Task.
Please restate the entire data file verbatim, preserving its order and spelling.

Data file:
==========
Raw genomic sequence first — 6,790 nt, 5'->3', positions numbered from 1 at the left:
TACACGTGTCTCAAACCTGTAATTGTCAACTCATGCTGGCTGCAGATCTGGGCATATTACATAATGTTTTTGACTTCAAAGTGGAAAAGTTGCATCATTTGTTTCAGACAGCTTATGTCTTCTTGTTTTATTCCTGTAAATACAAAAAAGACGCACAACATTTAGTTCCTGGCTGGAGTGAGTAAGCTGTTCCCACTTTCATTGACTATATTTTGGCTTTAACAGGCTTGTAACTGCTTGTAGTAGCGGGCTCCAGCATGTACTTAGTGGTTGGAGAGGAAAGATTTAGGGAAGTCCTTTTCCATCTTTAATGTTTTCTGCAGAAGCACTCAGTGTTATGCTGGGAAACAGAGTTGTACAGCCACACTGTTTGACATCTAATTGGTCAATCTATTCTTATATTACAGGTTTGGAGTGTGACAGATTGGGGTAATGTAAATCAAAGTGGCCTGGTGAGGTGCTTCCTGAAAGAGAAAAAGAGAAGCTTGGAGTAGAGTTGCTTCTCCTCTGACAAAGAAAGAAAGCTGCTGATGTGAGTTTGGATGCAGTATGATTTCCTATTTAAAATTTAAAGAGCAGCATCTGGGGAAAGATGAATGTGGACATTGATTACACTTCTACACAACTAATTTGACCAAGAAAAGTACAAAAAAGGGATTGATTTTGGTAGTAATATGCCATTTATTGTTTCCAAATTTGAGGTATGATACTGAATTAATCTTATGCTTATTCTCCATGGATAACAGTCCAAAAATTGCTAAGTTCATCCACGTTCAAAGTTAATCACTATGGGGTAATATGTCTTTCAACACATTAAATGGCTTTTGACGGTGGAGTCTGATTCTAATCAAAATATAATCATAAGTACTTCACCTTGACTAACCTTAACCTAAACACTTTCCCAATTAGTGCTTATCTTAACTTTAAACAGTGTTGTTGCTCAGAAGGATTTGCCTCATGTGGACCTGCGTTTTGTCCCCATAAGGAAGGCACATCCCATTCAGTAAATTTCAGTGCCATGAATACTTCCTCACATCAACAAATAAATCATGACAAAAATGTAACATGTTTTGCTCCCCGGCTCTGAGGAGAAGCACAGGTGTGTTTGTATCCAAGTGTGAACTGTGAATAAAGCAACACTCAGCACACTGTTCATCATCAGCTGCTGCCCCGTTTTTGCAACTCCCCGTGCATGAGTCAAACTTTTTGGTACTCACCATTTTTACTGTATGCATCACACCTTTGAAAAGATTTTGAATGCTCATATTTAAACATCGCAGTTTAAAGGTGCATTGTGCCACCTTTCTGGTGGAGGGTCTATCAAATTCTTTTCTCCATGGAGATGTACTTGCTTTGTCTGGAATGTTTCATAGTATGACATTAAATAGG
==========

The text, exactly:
Raw genomic sequence first — 6,790 nt, 5'->3', positions numbered from 1 at the left:
TACACGTGTCTCAAACCTGTAATTGTCAACTCATGCTGGCTGCAGATCTGGGCATATTACATAATGTTTTTGACTTCAAAGTGGAAAAGTTGCATCATTTGTTTCAGACAGCTTATGTCTTCTTGTTTTATTCCTGTAAATACAAAAAAGACGCACAACATTTAGTTCCTGGCTGGAGTGAGTAAGCTGTTCCCACTTTCATTGACTATATTTTGGCTTTAACAGGCTTGTAACTGCTTGTAGTAGCGGGCTCCAGCATGTACTTAGTGGTTGGAGAGGAAAGATTTAGGGAAGTCCTTTTCCATCTTTAATGTTTTCTGCAGAAGCACTCAGTGTTATGCTGGGAAACAGAGTTGTACAGCCACACTGTTTGACATCTAATTGGTCAATCTATTCTTATATTACAGGTTTGGAGTGTGACAGATTGGGGTAATGTAAATCAAAGTGGCCTGGTGAGGTGCTTCCTGAAAGAGAAAAAGAGAAGCTTGGAGTAGAGTTGCTTCTCCTCTGACAAAGAAAGAAAGCTGCTGATGTGAGTTTGGATGCAGTATGATTTCCTATTTAAAATTTAAAGAGCAGCATCTGGGGAAAGATGAATGTGGACATTGATTACACTTCTACACAACTAATTTGACCAAGAAAAGTACAAAAAAGGGATTGATTTTGGTAGTAATATGCCATTTATTGTTTCCAAATTTGAGGTATGATACTGAATTAATCTTATGCTTATTCTCCATGGATAACAGTCCAAAAATTGCTAAGTTCATCCACGTTCAAAGTTAATCACTATGGGGTAATATGTCTTTCAACACATTAAATGGCTTTTGACGGTGGAGTCTGATTCTAATCAAAATATAATCATAAGTACTTCACCTTGACTAACCTTAACCTAAACACTTTCCCAATTAGTGCTTATCTTAACTTTAAACAGTGTTGTTGCTCAGAAGGATTTGCCTCATGTGGACCTGCGTTTTGTCCCCATAAGGAAGGCACATCCCATTCAGTAAATTTCAGTGCCATGAATACTTCCTCACATCAACAAATAAATCATGACAAAAATGTAACATGTTTTGCTCCCCGGCTCTGAGGAGAAGCACAGGTGTGTTTGTATCCAAGTGTGAACTGTGAATAAAGCAACACTCAGCACACTGTTCATCATCAGCTGCTGCCCCGTTTTTGCAACTCCCCGTGCATGAGTCAAACTTTTTGGTACTCACCATTTTTACTGTATGCATCACACCTTTGAAAAGATTTTGAATGCTCATATTTAAACATCGCAGTTTAAAGGTGCATTGTGCCACCTTTCTGGTGGAGGGTCTATCAAATTCTTTTCTCCATGGAGATGTACTTGCTTTGTCTGGAATGTTTCATAGTATGACATTAAATAGG